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PhotoCred: Drake Riggs

Chris Wade enticed by idea of being multi-divisional PFL champion ahead of first time in finals

Now boasting a 26-fight career with wins on some of MMA’s biggest stages, Chris Wade comes full circle on Oct. 27.

The Rockville Centre, New York native feels that his spot in the PFL 2021 featherweight finals is “meant to be” and perfectly encapsulates his legacy after making an early career appearance on World Series of Fighting 2 – the promotion which eventually rebranded as his current fighting home.

“It hasn’t really hit me yet because like you said, all those moments – I had my UFC debut [that] I got all amped up for,” Wade told MyMMANews of this big career moment. “I had my first PFL Playoff tournament that I got all amped up for and I’ve learned that the highs never stay too high and the lows never stay too low to always stay even keel and work hard and to stay focused. That mindset is what’s got me here and in the final. So I’m just locked in, I’m all business right now until the 27th and I’m ready to just kill somebody.”

Coincidentally, the kill or be killed attitude is just what the 20-6 Wade will need to channel for his grandest opportunity yet.

Standing across from the 34-year old will be Movlid “Killer” Khaybulaev who has yet to be officially defeated in MMA competition after 20 outings (18-0-1, 1 NC). Recognizing the talent his opposition possesses, there’s no taking Khayubulaev lightly.

Wade has even found inspiration in the drive that his opponent and their fellow countrymen have.

“He’s some competitor,” Wade said of Kaybulaev. “He’s so composed, he comes from [training with Khabib Nurmagomedov]. They’re just all so damn tough and they’re all so committed to the sport. They don’t do a lot of extracurricular where they’re messing around and you can say, ‘This guy’s not focused.’ They’re all business.

“I actually take a lot from that camp. There’s a lot of things you can learn to become a better fighter from those guys. But with that being said, I truly believe that I’m more athletic, I’m a bigger fighter, I’m coming down from lightweight. I have fought his teammates who are some of the best in the world. I fought Islam [Makhachev] tooth and nail, went back and forth in the UFC. And I think we’ve both grown since then so I think that I have the upper hand in this fight even though Vegas doesn’t.”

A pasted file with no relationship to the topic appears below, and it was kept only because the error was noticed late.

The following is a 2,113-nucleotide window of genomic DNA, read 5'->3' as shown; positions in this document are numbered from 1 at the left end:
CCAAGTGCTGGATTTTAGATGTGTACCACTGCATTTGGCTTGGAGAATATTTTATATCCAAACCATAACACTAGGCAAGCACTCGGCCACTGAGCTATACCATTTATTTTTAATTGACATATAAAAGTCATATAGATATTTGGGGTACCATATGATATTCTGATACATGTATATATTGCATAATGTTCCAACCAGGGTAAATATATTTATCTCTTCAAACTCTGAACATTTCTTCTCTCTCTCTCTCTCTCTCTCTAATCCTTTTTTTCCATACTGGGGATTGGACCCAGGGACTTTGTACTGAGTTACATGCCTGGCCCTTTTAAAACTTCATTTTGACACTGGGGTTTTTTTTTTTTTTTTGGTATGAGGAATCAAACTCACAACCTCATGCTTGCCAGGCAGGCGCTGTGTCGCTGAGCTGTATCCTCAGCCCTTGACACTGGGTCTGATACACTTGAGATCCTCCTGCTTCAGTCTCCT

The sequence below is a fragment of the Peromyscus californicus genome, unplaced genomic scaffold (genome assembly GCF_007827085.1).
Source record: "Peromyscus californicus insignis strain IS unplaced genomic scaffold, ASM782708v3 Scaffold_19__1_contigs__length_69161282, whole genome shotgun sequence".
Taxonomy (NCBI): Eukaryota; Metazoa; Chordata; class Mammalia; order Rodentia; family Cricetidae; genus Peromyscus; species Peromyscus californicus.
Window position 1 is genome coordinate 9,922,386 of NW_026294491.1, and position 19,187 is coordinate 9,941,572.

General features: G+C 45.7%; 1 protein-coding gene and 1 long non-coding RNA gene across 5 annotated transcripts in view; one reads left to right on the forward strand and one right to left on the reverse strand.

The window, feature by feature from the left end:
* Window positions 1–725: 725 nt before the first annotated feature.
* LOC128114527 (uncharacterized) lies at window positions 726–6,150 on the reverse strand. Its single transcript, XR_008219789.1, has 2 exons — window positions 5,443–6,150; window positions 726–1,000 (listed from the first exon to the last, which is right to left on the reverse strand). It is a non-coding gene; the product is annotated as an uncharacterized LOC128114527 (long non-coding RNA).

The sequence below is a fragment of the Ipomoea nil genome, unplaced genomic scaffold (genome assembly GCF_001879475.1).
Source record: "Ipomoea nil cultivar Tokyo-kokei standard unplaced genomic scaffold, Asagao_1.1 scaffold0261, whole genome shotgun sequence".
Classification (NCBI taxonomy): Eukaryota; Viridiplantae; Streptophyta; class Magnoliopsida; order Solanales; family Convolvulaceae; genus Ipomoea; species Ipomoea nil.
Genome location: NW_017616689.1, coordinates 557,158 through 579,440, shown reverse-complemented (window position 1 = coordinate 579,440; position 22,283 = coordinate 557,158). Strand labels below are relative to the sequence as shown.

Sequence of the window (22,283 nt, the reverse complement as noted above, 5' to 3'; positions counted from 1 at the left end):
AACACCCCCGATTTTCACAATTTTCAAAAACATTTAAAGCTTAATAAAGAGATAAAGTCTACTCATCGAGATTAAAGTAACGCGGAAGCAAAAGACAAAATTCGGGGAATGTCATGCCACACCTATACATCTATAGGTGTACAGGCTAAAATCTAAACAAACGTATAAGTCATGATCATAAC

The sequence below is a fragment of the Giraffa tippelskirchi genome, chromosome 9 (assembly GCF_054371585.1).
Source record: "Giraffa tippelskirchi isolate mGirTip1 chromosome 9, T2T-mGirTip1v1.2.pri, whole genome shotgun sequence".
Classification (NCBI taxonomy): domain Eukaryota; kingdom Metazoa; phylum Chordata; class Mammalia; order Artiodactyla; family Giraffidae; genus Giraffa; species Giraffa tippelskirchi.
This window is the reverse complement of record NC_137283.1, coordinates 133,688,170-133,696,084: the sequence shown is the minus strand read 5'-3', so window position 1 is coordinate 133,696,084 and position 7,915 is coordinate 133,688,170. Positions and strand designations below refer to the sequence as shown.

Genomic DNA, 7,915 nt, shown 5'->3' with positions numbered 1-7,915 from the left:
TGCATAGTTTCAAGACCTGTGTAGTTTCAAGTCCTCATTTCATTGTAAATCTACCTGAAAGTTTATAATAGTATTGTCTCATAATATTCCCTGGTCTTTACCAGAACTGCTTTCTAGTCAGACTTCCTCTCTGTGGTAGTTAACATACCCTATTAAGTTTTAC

Chris Wade has had a unique experience in the MMA world, to say the least.

Touching down in the aforementioned WSOF in only his fifth career bout, Wade suffered his first career defeat and went on to enjoy a run in the UFC at lightweight.

The proud Long Islander rattled off an impressive four-fight winning streak before hitting his first pair of roadblocks. Rebounding in a rematch against Frankie Perez, Wade then departed the promotion off a victory and a 5-2 record in the octagon – a rarer situation than most.

Chris Wade
PhotoCred: Patch (Chris Wade after a win)

Leading him to the PFL, Chris Wade continued to find success as he reached the semifinals of the first two PFL seasons. In each instance, fighters were required to win two fights in one night to make it to the finals. For Wade, the second of the two would be his undoing in each venture.

“I don’t think MMA fighters should fight twice in one night in a short span,” he said. “It’s just your hormones, the adrenaline, dumping the adrenaline, trying to get back up. But with that being said, what I’ve learned about this is that I can beat people that have these big accomplishments, these big accolades. Like with Bubba [Jenkins] in the last fight, it’s just about self-belief. I’m really talented, I’m athletic, and it’s just time to seal the deal here.

“Coming off the [last UFC] win I had a huge chip on my shoulder because I never really got proof in my mind that I didn’t belong there or anything like that. It was just more of… I think politics and fight style. I wasn’t – and am still not – happy with overall fighter pay stuff, the sponsorship issues that were going on, and I was a little bit vocal. I think that hurt me along with the fact that I’m a wrestler.”

The past is the past and all that can be done is to learn from it and move forth – a million dollars isn’t the worst reward for the trials and tribulations.

Opportunities as such are few and far between for many a fighter in the MMA world. Some of the all-time greats never even sniffed a one million dollar payout for their best efforts. All the “Long Island Killer” has to do now is get past Russia’s “Killer”.

“I thought about briefly what will be next and what will I do… First thing that comes to mind is to run it back and try to become one of the first few people to be a two-timer,” Wade said. “At what weight class? I don’t know, we’ll see. Maybe I can be the first one to grab a belt at a couple different weight classes. So things have swirled through my mind but the focus is on Movlid. The focus is on taking that belt to Long Island.”

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